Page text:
When setting a Follow target our Body is set to Transposer by default. This allows for many different options through our previously looked at Binding modes — read more here.
But Cinemachine also contains other algorithms for moving our Virtual Camera.
Our default Transposer work’s by defining a fixed offset relationship to the follow target, then basing movement on our Binding modes and Damping.
Additionally, we have two other types of Transposer — Framing, and Orbital.
Framing Transposer works on a 2D plane, and mimics many features of the Aim component, but in the form of following the object as opposed to looking.
The first element of the Framing Transposer is set by the Camera Distance which moves the camera along the Z axis.
We then have our standard Offset and Damping settings, but also the composition rules of our Aim component — allowing for Lookahead time and smoothing, Dead Zones, and Soft Zones. These all work together similarly to the Aim features — read more here — to keep the target object within the frame by moving the camera instead of rotating it.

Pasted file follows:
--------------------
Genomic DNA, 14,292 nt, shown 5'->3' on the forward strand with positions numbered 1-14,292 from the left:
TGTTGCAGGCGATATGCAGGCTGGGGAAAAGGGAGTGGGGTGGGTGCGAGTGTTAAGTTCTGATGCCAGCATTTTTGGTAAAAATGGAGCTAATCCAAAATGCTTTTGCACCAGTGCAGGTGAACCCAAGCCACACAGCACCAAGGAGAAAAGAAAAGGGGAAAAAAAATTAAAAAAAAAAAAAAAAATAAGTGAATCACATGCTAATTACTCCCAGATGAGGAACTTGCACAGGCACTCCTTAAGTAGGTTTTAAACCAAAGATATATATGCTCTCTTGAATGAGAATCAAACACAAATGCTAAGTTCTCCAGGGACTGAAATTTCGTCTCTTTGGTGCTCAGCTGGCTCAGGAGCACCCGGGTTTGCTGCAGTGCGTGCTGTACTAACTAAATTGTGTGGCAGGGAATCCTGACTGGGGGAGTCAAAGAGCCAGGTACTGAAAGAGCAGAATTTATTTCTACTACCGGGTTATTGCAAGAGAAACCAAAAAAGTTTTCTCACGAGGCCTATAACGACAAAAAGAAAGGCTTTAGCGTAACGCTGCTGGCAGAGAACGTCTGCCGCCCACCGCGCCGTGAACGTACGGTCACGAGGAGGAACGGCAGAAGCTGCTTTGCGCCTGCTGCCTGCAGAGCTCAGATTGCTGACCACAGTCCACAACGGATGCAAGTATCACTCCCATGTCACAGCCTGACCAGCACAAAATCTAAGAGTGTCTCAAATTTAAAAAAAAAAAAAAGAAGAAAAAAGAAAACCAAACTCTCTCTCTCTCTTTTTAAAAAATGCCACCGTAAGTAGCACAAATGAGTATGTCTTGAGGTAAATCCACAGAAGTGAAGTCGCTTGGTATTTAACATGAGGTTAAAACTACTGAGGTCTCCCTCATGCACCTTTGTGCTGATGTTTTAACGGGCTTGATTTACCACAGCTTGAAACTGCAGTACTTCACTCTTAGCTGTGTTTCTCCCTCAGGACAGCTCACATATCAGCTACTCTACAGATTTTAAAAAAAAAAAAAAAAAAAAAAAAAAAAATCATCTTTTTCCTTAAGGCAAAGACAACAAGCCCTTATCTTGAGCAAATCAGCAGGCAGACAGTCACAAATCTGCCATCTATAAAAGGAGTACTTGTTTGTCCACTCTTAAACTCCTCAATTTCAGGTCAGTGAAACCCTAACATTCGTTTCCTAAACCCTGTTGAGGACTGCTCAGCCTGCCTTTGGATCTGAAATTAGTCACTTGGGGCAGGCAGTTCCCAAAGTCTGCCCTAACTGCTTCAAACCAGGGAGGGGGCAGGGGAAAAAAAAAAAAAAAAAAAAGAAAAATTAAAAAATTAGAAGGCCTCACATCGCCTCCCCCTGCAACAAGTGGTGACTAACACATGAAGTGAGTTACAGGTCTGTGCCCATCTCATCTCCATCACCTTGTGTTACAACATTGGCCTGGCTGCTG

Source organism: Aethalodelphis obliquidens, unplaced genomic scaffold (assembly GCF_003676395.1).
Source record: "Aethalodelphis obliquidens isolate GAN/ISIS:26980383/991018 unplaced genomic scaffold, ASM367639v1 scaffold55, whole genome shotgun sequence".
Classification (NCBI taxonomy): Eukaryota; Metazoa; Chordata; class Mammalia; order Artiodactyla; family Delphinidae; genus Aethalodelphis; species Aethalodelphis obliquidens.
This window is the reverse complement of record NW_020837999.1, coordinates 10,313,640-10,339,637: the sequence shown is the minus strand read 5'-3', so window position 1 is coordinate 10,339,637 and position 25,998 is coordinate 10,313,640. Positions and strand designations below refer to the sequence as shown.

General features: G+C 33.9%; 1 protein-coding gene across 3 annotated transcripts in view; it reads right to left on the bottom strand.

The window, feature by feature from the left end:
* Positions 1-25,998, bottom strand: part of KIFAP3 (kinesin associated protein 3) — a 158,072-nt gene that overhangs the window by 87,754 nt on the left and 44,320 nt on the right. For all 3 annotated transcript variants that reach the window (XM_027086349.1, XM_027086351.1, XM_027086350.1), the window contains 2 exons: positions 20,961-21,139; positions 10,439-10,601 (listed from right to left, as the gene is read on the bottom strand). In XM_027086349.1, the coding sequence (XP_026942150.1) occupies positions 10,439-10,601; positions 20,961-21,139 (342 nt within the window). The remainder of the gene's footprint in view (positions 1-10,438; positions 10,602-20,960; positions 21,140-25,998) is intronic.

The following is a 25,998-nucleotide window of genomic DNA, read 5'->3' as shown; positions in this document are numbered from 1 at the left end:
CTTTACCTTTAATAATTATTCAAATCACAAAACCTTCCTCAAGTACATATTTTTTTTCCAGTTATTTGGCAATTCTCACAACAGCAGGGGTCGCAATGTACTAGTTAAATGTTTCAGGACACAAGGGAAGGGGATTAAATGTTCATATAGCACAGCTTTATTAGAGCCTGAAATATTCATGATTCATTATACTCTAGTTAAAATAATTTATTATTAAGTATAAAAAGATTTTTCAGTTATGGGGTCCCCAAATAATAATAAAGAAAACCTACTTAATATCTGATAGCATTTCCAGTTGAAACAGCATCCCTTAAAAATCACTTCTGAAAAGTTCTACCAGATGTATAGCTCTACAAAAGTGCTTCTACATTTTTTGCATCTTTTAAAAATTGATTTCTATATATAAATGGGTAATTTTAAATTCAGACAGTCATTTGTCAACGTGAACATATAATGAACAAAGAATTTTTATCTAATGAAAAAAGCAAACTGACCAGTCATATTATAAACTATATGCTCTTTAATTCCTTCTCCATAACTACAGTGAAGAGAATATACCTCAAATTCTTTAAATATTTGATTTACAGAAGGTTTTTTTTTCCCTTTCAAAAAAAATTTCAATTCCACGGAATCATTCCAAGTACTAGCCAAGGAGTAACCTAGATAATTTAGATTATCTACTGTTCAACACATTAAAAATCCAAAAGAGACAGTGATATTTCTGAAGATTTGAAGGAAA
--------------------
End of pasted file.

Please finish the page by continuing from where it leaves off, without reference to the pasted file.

It’s important to note that for the framing to work properly, the Look At target must be empty.
The Framing Transposer is set up with 2D and orthographic camera views in mind, but can also be manipulated to work as perspective or 3D environment views.
The Orbital Transposer at it’s core, functions similarly to the standard Transposer in that it will follow the target based upon the Binding modes, but with the added difference in that it allows for dynamic positioning in a relative circle around the target. This can be defined by game logic, or by player input. No matter where the target moves, this relative orbit will follow (with the particulars defined by our Binding of course!).
On top of our usual parameters, we also have Heading, which allows us to set the camera’s orbital position depending on either how the target is moving or facing (in either local or world space). By default this position is directly behind the target, but we can manipulate the position using the Heading Bias property.